A patent is essentially how to get a patent to the government to request a monopoly of the particular invention. It is utilized to exclude any other parties from selling, making, offering for sale, or utilization of your invention without your permission. If you are serious in protecting the intellectual property of the invention, you will need the aid of a patent attorney just before submitting your application. As you can directly file the application to the Patent Office, you will come across trouble if you do not understand fully the complex laws and regulations about this sort of intellectual property. To create an acceptable patent document, you need a reliable attorney. Here are some steps to pick an excellent patent attorney:
Look for a patent attorney who may be also an engineer – The attorney’s legal skills aid you in determining the right regulation, while the engineering skills help understanding the circumstances well and properly drawing up a software within the language of patenting. Choose an attorney having an engineering background related to your field of invention. Generally speaking, you will find four forms of engineering: mechanical, chemical, electrical and computer science.
If you’re an inventor (or have a new idea) – you’ve seen TV commercials and internet ads for “invention developers.” They would like to send a free “inventor’s kit” to you personally and offer a free invention review. Inside a week, you’ll receive promotional materials with types of success and a Confidentiality Form. Soon, they’ll contact you to explain the urgency of sending within your idea for any free evaluation. You’ll think, “Why not? It’s free – exactly what do I have to get rid of?” You’ll feel excited that your idea could be accepted by this company, plus it could become a marketable product. With higher hopes, you’ll complete the shape and mail it back.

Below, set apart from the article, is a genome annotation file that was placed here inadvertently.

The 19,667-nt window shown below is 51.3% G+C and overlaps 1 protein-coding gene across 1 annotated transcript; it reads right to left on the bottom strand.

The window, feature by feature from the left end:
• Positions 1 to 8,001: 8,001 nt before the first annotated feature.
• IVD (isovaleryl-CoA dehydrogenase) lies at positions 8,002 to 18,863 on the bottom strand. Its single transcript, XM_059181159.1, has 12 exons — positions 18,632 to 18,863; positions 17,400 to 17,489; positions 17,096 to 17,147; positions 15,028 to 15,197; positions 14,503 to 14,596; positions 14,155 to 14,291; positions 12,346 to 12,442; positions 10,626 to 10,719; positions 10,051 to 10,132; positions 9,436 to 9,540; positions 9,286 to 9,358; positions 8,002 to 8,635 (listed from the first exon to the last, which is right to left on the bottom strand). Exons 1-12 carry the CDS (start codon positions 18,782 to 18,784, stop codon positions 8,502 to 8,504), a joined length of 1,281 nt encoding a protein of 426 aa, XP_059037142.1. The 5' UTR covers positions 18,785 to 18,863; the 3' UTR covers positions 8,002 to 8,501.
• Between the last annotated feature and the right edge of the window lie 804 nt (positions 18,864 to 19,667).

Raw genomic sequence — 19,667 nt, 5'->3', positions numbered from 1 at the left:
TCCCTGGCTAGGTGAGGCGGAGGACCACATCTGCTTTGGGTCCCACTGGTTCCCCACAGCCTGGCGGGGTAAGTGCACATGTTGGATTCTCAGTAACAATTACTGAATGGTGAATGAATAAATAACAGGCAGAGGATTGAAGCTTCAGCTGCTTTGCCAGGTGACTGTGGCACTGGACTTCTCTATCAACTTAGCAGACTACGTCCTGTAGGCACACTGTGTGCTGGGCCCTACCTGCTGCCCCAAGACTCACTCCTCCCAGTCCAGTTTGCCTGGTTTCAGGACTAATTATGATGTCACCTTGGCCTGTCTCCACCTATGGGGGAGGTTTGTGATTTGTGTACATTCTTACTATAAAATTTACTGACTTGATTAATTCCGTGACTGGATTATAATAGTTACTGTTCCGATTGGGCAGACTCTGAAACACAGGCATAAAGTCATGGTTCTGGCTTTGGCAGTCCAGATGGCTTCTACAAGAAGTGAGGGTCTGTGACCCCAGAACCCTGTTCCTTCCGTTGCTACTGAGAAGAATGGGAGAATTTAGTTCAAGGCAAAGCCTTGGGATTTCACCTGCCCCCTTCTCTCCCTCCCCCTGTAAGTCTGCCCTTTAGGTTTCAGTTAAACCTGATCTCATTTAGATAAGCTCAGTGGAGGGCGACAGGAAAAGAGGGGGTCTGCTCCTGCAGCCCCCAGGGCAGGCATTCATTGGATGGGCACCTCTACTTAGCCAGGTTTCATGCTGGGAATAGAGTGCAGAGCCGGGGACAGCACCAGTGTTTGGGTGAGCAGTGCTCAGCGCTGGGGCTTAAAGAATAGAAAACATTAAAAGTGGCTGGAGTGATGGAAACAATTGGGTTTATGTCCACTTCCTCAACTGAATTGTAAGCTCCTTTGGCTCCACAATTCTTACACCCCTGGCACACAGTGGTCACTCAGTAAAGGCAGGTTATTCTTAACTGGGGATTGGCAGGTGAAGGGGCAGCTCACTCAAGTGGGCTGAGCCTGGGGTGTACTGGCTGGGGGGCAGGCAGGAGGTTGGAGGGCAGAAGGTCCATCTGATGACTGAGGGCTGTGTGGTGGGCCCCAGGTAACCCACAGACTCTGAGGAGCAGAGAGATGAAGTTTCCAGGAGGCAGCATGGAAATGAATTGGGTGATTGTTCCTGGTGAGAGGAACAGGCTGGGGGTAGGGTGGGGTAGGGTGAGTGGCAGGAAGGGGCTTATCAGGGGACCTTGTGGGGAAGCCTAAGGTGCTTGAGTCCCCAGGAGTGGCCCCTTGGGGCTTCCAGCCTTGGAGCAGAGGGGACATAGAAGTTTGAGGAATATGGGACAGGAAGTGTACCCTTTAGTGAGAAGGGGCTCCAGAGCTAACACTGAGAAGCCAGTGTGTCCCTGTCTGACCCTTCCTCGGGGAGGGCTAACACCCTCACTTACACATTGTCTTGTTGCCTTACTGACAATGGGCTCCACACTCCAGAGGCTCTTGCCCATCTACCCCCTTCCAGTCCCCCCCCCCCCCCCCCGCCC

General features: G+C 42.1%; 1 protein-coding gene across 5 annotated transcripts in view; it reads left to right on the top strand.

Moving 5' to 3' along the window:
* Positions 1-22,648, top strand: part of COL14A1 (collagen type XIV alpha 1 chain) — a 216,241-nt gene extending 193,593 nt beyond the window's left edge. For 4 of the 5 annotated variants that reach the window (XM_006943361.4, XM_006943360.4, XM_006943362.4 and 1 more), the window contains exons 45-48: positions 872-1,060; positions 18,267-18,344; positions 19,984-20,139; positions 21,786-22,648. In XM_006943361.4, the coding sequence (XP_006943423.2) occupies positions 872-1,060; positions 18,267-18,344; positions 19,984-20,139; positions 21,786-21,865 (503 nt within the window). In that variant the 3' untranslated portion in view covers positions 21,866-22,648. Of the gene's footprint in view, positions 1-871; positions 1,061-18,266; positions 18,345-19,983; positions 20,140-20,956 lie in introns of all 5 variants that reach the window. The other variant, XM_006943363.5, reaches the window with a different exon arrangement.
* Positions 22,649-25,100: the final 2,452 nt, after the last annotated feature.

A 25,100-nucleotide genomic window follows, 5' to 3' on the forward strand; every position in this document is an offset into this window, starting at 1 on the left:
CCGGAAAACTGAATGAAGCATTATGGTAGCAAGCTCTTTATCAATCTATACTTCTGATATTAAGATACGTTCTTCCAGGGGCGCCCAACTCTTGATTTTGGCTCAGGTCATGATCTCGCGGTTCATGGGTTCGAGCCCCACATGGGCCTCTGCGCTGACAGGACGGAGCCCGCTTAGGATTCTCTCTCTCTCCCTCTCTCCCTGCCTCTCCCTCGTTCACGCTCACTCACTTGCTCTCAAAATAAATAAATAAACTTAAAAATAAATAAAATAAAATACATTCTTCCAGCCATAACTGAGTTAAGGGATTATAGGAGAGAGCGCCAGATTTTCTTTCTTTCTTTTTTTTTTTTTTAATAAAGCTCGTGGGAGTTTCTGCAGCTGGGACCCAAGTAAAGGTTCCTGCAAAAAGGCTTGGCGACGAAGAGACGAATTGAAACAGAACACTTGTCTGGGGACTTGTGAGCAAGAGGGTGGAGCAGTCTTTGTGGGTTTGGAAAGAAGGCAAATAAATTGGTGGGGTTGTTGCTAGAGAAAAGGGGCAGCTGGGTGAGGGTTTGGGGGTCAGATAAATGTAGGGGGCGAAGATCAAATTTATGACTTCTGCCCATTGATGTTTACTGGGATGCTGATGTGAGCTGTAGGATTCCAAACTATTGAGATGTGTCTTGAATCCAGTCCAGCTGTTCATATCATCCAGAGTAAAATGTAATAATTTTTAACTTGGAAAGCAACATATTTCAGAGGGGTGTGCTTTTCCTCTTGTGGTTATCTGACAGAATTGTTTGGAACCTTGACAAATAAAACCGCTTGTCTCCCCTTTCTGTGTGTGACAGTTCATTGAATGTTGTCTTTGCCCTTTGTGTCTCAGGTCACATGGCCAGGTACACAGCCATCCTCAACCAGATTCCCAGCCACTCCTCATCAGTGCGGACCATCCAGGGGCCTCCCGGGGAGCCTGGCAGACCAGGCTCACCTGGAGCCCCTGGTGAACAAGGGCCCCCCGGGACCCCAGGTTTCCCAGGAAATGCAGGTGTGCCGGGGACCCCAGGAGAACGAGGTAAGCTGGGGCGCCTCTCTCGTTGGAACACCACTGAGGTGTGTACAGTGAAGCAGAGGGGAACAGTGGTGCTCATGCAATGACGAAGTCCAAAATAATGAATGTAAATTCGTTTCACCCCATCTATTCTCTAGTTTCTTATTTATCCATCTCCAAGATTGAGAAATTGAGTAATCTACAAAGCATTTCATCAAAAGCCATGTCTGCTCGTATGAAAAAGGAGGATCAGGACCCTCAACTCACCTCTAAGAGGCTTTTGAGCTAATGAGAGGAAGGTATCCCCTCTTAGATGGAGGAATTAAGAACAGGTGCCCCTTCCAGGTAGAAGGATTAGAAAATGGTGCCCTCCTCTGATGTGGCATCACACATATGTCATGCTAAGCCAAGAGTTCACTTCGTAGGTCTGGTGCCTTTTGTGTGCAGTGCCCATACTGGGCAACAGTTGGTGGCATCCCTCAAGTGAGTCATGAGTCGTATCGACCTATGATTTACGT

Next, a salesperson (consultant) will contact you to break the good news: your idea continues to be accepted by their firm. The salesperson will say: 1) your idea has great potential, 2) the study dept. is excited about it, 3) they’ve never seen anything like it, 4) there’s nothing similar on the market, and 5) you might make a lot of money!